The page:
Is Samson Agonistes by John Milton a tragedy?

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Modern critics often refer to Samson Agonistes by John Milton as a "closet drama", meaning a work in dramatic form intended to be read rather than performed. For Milton, however, the crucial features that define tragedy generically are plot structure and literary elements such as the use of choruses and...

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Modern critics often refer to Samson Agonistes by John Milton as a "closet drama", meaning a work in dramatic form intended to be read rather than performed. For Milton, however, the crucial features that define tragedy generically are plot structure and literary elements such as the use of choruses and messengers.

In his Preface to Samson Agonistes, John Milton specifically talks about how his intention in the play was to yoke together the great stories of the Bible with the classical form of tragedy as theorized by Aristotle and practiced by the tragic playwrights Aeschylus, Sophocles, and Euripides. Thus, we have evidence in Milton's own words that it was intended as a tragedy.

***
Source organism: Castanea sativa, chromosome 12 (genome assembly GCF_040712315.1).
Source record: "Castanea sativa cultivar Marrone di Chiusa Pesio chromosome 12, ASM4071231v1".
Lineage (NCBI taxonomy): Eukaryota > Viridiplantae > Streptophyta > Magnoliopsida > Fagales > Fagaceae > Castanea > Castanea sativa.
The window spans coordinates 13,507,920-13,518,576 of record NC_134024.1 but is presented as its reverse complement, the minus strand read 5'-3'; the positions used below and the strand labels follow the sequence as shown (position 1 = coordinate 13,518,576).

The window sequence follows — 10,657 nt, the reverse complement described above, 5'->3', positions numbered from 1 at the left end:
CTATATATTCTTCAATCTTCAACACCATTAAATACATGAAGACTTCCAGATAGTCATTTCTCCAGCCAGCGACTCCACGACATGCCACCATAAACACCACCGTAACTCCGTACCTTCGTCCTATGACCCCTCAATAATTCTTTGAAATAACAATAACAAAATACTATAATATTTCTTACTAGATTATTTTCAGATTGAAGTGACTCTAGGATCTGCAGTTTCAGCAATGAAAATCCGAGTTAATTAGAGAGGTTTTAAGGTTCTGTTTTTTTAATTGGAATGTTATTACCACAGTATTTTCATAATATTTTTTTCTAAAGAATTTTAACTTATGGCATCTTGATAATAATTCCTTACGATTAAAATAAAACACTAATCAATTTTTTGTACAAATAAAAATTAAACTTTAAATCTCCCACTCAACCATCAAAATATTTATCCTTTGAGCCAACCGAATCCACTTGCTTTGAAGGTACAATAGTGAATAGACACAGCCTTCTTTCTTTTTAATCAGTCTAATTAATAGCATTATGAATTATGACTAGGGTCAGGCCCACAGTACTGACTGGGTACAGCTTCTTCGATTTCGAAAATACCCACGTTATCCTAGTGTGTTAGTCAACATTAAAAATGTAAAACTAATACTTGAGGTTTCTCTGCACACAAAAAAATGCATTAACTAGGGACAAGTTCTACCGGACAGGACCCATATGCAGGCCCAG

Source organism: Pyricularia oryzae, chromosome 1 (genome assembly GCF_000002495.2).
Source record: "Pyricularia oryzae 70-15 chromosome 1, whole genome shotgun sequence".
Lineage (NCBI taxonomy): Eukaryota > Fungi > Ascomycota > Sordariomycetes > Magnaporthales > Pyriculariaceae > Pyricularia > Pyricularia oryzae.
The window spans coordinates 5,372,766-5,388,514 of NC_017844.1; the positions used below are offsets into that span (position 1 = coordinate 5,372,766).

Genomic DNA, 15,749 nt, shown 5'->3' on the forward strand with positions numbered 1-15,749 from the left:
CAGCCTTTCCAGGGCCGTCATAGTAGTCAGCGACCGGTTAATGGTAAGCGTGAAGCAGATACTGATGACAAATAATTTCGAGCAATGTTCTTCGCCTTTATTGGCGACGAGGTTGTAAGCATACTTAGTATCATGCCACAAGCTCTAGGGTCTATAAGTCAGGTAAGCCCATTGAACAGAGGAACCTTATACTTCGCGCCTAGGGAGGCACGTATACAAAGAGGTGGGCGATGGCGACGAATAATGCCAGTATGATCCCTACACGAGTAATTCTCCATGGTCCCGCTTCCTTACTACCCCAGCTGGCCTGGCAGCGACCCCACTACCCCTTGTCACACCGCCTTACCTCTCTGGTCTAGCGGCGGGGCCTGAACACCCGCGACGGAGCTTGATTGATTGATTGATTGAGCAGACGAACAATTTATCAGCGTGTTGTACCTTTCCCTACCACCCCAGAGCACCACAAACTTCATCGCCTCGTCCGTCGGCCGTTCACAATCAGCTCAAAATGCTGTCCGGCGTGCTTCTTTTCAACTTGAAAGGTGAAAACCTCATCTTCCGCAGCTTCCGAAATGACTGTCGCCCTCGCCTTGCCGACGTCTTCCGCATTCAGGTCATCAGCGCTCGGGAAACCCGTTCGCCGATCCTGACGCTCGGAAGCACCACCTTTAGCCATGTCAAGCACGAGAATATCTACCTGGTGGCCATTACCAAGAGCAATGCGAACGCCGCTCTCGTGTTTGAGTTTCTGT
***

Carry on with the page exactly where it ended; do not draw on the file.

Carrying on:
The way in which Milton has Samson's fall occur before the start of the play is unusual for tragedy; perhaps the closest model would be Aeschylus' Prometheus Bound, which opens with Prometheus chained to a rock. Modern critics mainly consider Samson Agonistes a hybrid form, with some tragic elements.

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